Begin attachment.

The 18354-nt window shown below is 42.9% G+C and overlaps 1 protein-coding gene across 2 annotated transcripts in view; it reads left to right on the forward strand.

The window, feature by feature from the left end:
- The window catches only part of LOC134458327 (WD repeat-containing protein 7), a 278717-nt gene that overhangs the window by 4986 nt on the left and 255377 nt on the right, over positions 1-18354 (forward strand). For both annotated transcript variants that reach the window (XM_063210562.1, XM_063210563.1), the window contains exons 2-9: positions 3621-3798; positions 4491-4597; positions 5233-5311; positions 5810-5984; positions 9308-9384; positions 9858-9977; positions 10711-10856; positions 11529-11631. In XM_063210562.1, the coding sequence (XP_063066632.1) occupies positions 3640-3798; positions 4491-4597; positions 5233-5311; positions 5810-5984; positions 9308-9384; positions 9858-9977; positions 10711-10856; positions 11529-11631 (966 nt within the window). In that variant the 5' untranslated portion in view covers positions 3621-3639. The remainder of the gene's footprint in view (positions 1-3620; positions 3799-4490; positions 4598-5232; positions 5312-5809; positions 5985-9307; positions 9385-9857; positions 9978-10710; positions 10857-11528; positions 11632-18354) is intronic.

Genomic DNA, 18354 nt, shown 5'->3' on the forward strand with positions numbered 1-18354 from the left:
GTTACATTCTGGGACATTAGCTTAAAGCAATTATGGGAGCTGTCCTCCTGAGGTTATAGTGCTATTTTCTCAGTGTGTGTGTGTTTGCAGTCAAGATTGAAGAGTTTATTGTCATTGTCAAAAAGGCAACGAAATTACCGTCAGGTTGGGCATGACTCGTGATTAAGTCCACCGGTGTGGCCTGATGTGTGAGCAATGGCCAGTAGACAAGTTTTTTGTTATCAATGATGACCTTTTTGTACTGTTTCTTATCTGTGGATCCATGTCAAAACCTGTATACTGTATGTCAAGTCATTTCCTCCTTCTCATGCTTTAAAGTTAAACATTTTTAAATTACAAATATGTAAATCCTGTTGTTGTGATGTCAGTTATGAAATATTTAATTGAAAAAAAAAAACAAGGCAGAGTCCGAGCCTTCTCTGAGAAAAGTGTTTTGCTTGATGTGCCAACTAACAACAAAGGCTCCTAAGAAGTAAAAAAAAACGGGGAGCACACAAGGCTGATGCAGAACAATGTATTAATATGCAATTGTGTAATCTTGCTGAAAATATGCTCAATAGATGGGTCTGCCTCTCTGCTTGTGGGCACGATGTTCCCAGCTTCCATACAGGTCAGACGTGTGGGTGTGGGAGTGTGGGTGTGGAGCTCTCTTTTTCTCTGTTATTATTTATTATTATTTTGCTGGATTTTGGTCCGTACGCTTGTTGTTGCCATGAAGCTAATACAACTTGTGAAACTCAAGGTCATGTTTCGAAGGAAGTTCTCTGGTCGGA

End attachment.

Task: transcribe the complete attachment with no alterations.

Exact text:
The 18354-nt window shown below is 42.9% G+C and overlaps 1 protein-coding gene across 2 annotated transcripts in view; it reads left to right on the forward strand.

The window, feature by feature from the left end:
- The window catches only part of LOC134458327 (WD repeat-containing protein 7), a 278717-nt gene that overhangs the window by 4986 nt on the left and 255377 nt on the right, over positions 1-18354 (forward strand). For both annotated transcript variants that reach the window (XM_063210562.1, XM_063210563.1), the window contains exons 2-9: positions 3621-3798; positions 4491-4597; positions 5233-5311; positions 5810-5984; positions 9308-9384; positions 9858-9977; positions 10711-10856; positions 11529-11631. In XM_063210562.1, the coding sequence (XP_063066632.1) occupies positions 3640-3798; positions 4491-4597; positions 5233-5311; positions 5810-5984; positions 9308-9384; positions 9858-9977; positions 10711-10856; positions 11529-11631 (966 nt within the window). In that variant the 5' untranslated portion in view covers positions 3621-3639. The remainder of the gene's footprint in view (positions 1-3620; positions 3799-4490; positions 4598-5232; positions 5312-5809; positions 5985-9307; positions 9385-9857; positions 9978-10710; positions 10857-11528; positions 11632-18354) is intronic.

Genomic DNA, 18354 nt, shown 5'->3' on the forward strand with positions numbered 1-18354 from the left:
GTTACATTCTGGGACATTAGCTTAAAGCAATTATGGGAGCTGTCCTCCTGAGGTTATAGTGCTATTTTCTCAGTGTGTGTGTGTTTGCAGTCAAGATTGAAGAGTTTATTGTCATTGTCAAAAAGGCAACGAAATTACCGTCAGGTTGGGCATGACTCGTGATTAAGTCCACCGGTGTGGCCTGATGTGTGAGCAATGGCCAGTAGACAAGTTTTTTGTTATCAATGATGACCTTTTTGTACTGTTTCTTATCTGTGGATCCATGTCAAAACCTGTATACTGTATGTCAAGTCATTTCCTCCTTCTCATGCTTTAAAGTTAAACATTTTTAAATTACAAATATGTAAATCCTGTTGTTGTGATGTCAGTTATGAAATATTTAATTGAAAAAAAAAAACAAGGCAGAGTCCGAGCCTTCTCTGAGAAAAGTGTTTTGCTTGATGTGCCAACTAACAACAAAGGCTCCTAAGAAGTAAAAAAAAACGGGGAGCACACAAGGCTGATGCAGAACAATGTATTAATATGCAATTGTGTAATCTTGCTGAAAATATGCTCAATAGATGGGTCTGCCTCTCTGCTTGTGGGCACGATGTTCCCAGCTTCCATACAGGTCAGACGTGTGGGTGTGGGAGTGTGGGTGTGGAGCTCTCTTTTTCTCTGTTATTATTTATTATTATTTTGCTGGATTTTGGTCCGTACGCTTGTTGTTGCCATGAAGCTAATACAACTTGTGAAACTCAAGGTCATGTTTCGAAGGAAGTTCTCTGGTCGGA